Friday, February 22, 2008

Facebook - Games People Play and Randomness

One of the questions I am asked is how did you meet so many people? For Facebook, one of the answers is playing games. If you think about Facebook as various spheres of influence coming from your current friends or network, how can you expand beyond that in an easy way?

For example, language is a barrier for meeting people from other countries and regions. In addition you may not know anyone there to help you expand into there.

So while networking in social media many times requires work and focus, a great part of your mix would be to play games which involve randomly meeting other people. So on any given day how can you find smart, witty, engaging people

Over the past few months, I have been a serious scrabulous addict playing multiple games at a time during the week. There are multiple dictionaries that you can play (US-English, UK/British - English, French and Italian). I have played all but Italian (since I haven't studied the language. I studied French for about 6 years. It turns out that I have met some very interesting people from London, North Dakota, Australia, New Zealand, Paris, Montreal and smaller cities in those countries as well. In scrabulous, there is a ranking system, so you can see who is at a certain ability. Typically a rating of 1200 is average and 1500+ is excellent. You can choose a level you want to play at or again, just look at a "face" and pic a person who looks interesting to you. During the games there is a chat (although it is delayed between moves) and can continue throughout the game.

Recently, I decided to test my poker skills at Texas Hold'em Poker. My initial instincts were that I would end up playing mostly against people who were from English speaking countries, who were serious poker players. Well it turned out to my surprise that Poker is truly an international game with people from many non-english speaking countries playing. Unlike scrabulous which usually has two people playing, you can sit at a table of up to 10 people. Texas Hold'em will match you with the right table depending on your monetary balance and other factors.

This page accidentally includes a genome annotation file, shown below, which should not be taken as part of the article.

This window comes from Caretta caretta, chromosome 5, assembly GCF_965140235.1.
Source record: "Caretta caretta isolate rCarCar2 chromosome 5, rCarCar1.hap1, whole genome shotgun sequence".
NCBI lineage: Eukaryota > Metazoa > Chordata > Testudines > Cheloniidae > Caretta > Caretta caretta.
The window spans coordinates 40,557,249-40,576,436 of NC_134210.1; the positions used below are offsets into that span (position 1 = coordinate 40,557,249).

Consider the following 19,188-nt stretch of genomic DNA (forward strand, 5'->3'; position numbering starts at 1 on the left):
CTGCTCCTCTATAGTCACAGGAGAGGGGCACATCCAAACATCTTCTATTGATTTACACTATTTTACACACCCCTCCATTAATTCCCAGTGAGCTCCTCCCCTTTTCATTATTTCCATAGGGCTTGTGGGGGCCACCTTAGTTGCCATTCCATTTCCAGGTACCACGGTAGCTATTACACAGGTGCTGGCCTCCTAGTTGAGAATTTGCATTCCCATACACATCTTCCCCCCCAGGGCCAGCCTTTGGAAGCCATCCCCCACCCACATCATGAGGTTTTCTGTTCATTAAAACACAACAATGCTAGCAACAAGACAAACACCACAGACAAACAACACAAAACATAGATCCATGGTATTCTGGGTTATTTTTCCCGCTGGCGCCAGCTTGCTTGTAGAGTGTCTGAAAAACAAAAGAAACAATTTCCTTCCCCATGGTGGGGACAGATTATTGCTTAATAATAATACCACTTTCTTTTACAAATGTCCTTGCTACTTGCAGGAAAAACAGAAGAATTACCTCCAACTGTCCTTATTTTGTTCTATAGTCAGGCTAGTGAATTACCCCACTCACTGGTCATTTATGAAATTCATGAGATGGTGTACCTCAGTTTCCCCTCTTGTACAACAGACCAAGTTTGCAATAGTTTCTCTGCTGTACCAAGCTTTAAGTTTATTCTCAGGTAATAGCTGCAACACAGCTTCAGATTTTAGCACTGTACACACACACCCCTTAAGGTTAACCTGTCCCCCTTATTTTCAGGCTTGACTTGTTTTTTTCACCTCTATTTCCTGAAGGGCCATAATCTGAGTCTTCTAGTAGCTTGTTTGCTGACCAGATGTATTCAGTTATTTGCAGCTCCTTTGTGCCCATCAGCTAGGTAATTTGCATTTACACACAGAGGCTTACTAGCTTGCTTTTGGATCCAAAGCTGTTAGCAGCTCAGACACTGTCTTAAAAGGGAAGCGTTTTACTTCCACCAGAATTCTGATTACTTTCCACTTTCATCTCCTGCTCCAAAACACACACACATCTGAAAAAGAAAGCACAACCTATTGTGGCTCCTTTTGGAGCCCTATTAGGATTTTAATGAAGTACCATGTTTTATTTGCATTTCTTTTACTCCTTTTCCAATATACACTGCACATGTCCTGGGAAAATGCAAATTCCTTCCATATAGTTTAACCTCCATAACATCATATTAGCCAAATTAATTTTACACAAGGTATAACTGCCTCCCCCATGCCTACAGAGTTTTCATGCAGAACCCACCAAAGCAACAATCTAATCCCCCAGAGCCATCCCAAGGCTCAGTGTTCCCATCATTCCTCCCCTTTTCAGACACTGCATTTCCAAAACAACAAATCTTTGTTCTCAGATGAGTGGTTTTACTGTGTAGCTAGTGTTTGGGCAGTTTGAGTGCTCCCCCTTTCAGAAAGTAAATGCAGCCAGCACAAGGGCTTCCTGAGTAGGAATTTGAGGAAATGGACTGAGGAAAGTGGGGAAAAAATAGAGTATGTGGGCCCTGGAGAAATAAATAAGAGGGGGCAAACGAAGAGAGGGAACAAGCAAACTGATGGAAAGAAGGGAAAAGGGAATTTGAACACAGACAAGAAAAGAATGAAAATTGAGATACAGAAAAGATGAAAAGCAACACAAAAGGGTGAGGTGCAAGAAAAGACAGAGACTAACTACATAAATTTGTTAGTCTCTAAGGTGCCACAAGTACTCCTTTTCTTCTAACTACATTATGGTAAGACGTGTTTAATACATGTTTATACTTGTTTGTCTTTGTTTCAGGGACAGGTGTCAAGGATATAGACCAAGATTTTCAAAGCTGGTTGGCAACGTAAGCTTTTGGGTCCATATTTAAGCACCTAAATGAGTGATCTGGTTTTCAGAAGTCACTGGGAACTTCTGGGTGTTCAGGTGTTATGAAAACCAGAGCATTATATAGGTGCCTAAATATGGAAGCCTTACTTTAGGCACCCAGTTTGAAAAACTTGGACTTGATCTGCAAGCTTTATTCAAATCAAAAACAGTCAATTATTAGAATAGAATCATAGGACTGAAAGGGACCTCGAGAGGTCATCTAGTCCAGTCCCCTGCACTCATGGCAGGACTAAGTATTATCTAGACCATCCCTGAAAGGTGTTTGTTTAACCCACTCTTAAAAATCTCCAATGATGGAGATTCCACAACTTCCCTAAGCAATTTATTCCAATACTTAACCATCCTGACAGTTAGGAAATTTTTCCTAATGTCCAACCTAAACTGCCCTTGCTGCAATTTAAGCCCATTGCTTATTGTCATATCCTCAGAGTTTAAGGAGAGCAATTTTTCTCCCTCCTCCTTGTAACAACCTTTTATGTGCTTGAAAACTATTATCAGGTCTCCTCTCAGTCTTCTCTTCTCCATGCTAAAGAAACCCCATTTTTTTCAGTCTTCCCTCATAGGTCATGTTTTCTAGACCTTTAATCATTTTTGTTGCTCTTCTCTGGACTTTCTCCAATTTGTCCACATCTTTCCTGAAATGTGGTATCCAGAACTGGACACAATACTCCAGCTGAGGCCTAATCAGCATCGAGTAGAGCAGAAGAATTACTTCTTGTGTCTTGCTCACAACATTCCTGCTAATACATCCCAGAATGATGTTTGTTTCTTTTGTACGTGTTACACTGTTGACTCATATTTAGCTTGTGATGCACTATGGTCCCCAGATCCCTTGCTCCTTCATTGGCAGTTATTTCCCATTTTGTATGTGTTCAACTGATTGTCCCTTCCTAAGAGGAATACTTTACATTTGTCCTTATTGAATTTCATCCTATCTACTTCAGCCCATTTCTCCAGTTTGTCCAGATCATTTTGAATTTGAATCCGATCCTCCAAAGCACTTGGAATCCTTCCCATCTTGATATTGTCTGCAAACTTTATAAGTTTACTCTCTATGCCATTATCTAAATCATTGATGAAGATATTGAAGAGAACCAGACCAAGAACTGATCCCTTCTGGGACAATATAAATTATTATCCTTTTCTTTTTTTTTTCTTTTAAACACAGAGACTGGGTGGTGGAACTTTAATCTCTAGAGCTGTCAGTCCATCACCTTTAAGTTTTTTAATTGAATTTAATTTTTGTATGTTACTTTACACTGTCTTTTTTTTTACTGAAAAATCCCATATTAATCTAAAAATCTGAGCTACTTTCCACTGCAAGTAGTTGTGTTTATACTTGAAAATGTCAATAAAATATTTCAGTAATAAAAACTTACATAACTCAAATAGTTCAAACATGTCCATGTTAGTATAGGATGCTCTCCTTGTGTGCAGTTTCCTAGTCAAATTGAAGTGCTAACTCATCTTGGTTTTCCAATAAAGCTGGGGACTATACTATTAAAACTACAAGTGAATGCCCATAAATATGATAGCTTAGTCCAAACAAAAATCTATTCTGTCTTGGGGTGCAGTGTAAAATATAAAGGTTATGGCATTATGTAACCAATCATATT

While play is going on there is a live chat which the whole table can participate in. In my first few weeks, I have met a freelance reporter for a major magazine who is in Baghdad covering the war, a woman from Norway who is studying to be a Tony Robbins Coach, and a lot of people from countries such as Canada, New Zealand, China, Turkey, Egypt, UK and United Arab Emirates. The developer of Texas Hold'em is a company called Zynga. Zynga has made it easy to connect on facebook. One way is you can lend or give someone at your table some money from your stash and they also have an option to click on their picture and "add as a friend" while at the table.

Games have always been one of the most popular ways to socialize. This translates as well in social media and Facebook. The randomness of who you play with, the level that you play at and the frequency can determine some of your new network. So, take a break, play a game and expand your network.

I will be doing a series of stories on the developers of these games over the next few months. We also will be featuring Zynga on a show on blog talk radio in a few weeks.

If you are a game developer or have benefited by playing. I would love to hear from you for a future story or just comment below.

1 comment:

Michael said...

As a scrabulous fan, you should check out Crab Word. A massively multiplayer twist on scrabulous.

- Michael Alexander Ewert